Marius’s second conjecture says nothing about what initial moves lose. Results from analysis of smaller boards suggests that an initial move on your border row other than the obtuse corner is losing. So maybe your border cell adjacent to the obtuse corner always loses regardless of board size.
I see no reason to think the locus of all initial losing moves on a Hex board would have any easily definable shape for larger size boards. 
Bill LeBoeuf ★ at 20031024
I agree with David.
I have some conjectures for winning and losing moves (for any board size):
1. Any move on the short diagonal wins.
2. Any move on the first row loses except for the square on the short diagonal (at the obtuse angle).
3. Any move wins with the exception of moves on the first row and possible exceptions of moves on the second row or of moves on the A column.
These rules do hold without exception for all currently resolved boards (1x1 through 7x7). 
Rex Moore ★ at 20031024
If I might drag down the discussion just a little...
Would you please define “winning move” and “losing move”?
Thanks. ;) 
Bill LeBoeuf ★ at 20031024
Rex,
In any given position on the hex board there can never be a draw (this has been proved), so with best play on both sides it is always the case that one player has lost and one player has won.
So after the very first move the game is (theoretically) over, one side has lost and one side has won (with best play). Of course, the trick is to know what the best play is.
Since the second player has the choice to swap or not, the second player has a theoretical win and the first player a loss in every game.
See David Bushes games for ways of turning theoretical losses into practical wins. 
Dvd Avins at 20031025
Sorry, I did mean Marius’s conjecture’s, not Jan’s.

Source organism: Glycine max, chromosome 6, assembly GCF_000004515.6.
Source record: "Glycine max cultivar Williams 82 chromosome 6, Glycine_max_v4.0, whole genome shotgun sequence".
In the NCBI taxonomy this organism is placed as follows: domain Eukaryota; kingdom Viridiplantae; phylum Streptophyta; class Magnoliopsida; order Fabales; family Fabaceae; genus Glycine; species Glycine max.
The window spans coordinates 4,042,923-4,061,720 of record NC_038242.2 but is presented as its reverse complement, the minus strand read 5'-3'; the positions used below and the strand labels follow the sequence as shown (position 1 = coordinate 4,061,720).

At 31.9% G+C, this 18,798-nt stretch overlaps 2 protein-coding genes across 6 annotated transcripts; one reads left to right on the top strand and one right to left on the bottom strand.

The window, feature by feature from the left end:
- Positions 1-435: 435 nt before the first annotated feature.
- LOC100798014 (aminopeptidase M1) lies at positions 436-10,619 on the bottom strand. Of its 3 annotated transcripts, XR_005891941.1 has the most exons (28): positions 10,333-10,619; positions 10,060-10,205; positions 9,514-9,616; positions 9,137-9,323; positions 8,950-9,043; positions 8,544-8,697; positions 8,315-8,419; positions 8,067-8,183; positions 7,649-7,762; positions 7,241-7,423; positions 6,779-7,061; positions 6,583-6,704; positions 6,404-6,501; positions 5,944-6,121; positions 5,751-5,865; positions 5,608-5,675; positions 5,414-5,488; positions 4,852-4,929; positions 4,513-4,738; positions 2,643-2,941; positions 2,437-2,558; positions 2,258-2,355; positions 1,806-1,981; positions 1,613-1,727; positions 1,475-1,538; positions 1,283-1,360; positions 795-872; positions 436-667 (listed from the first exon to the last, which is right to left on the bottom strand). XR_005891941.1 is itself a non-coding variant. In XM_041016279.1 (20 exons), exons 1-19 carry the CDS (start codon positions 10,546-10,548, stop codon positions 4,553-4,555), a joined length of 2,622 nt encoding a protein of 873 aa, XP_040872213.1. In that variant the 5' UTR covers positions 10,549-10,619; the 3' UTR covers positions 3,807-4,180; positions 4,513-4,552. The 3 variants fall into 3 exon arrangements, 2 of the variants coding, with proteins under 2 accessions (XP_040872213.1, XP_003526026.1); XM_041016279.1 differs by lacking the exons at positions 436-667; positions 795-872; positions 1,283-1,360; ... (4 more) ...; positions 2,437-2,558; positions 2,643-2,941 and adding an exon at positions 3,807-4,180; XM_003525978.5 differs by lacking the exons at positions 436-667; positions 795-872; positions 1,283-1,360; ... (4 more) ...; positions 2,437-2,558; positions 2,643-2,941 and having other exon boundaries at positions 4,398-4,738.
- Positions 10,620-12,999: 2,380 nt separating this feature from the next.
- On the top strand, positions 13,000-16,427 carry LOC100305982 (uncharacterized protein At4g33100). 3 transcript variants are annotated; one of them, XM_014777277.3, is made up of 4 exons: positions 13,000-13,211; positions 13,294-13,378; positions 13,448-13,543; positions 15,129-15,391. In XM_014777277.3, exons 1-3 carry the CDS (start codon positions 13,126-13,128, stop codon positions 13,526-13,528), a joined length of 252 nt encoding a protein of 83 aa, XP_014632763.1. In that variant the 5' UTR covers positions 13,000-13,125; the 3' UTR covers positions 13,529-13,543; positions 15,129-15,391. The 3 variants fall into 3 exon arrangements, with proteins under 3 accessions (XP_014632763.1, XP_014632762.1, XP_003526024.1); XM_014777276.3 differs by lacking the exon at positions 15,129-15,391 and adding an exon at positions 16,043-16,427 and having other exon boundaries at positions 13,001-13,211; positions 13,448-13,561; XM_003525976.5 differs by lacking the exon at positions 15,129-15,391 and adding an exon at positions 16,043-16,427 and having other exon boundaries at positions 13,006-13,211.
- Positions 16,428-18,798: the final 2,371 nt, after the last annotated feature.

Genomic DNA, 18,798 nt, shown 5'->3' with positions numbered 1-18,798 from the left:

And at least for now, I stand by what I said about them. Consider, for any hex, the distance to the short diagonal and the distance to the acute corner add up to a constant. So to say that a hex is within a certain distance of the actue corener is the same as saying that it is more than certain distance from the short diagonal.
Using that eqality, I was putting the conjectures in the same terms as each other, categorizing each hex by its distacne from the same referant.
All of which is rather academic if, as the strong players suggest, the conjectures are false. 
Bill LeBoeuf ★ at 20031025
Not only do I think the conjecture is false, I would propose the exact opposite conjecture, namely that a move as close to the acute edge as B3 wins on a board size of any m.

Marius Halsor at 20031025
Well, then your conjeture has a great advantage over mine – it is easy to disprove if it’s wrong :)
However, we probably need to solve boards of size over 17x17 before b3 is a losing opening, I think. But I believe there ARE boards on which it is a losing move.
Marius 
Bill LeBoeuf ★ at 20031025
Marius,
I think you are making a good point, namely that patterns I observe on small boards may or may not prove true on larger boards. Still that all we have to go by at this point.
Of course, David wants us to start playing 19x. 
Marius Halsor at 20031025
Playing on 19x19 might eventually start to give us a few pointers as to which stones should be swapped and not. However, I think it will take more than a year of playing before some of us are good enough at 19x19 to make a valid statement about openings on such boards. But it’s a start. Where do we play? :)
Marius 
David J Bush ★ at 20031025
Back in the glory days when Paul (Batchis?) had his Newton Games server running, all size Hex grids from 10x10 up to 19x19 were available, with very nice graphics and a resizeable board. Now the URL doesn’t even work any more. All that remains is an image from a 19x19 game played there, which is posted on the BoardGameGeek website. Maybe if someone else with a broadband connection would be willing to host a server, Paul might be willing to share his code, I don’t know.
I halfway finished a “Connection Collection” package for Zillions, with Hex and some similar games such as Y. Hex and
Y are already available for Zillions, but my version will include 19x19 Hex and official Y with the curved board. I already finished the Hex part actually, but I want to do all of it before I post it. But Zillions is not an ideal way to play anyway, since it is not a server, and it costs money to buy the software.
PBMserv has a size option which would certainly allow a 19x19 game. They have the swap rule there also. You can view all current Hex games on that server here.
Playsite has 18x18 which is pretty close, but it’s difficult to find an opponent there lately, and the client window does not resize, so the board cells can be difficult to view. The Beginner’s lobby there has been choked with “ghosts” for weeks now. The admins don’t care.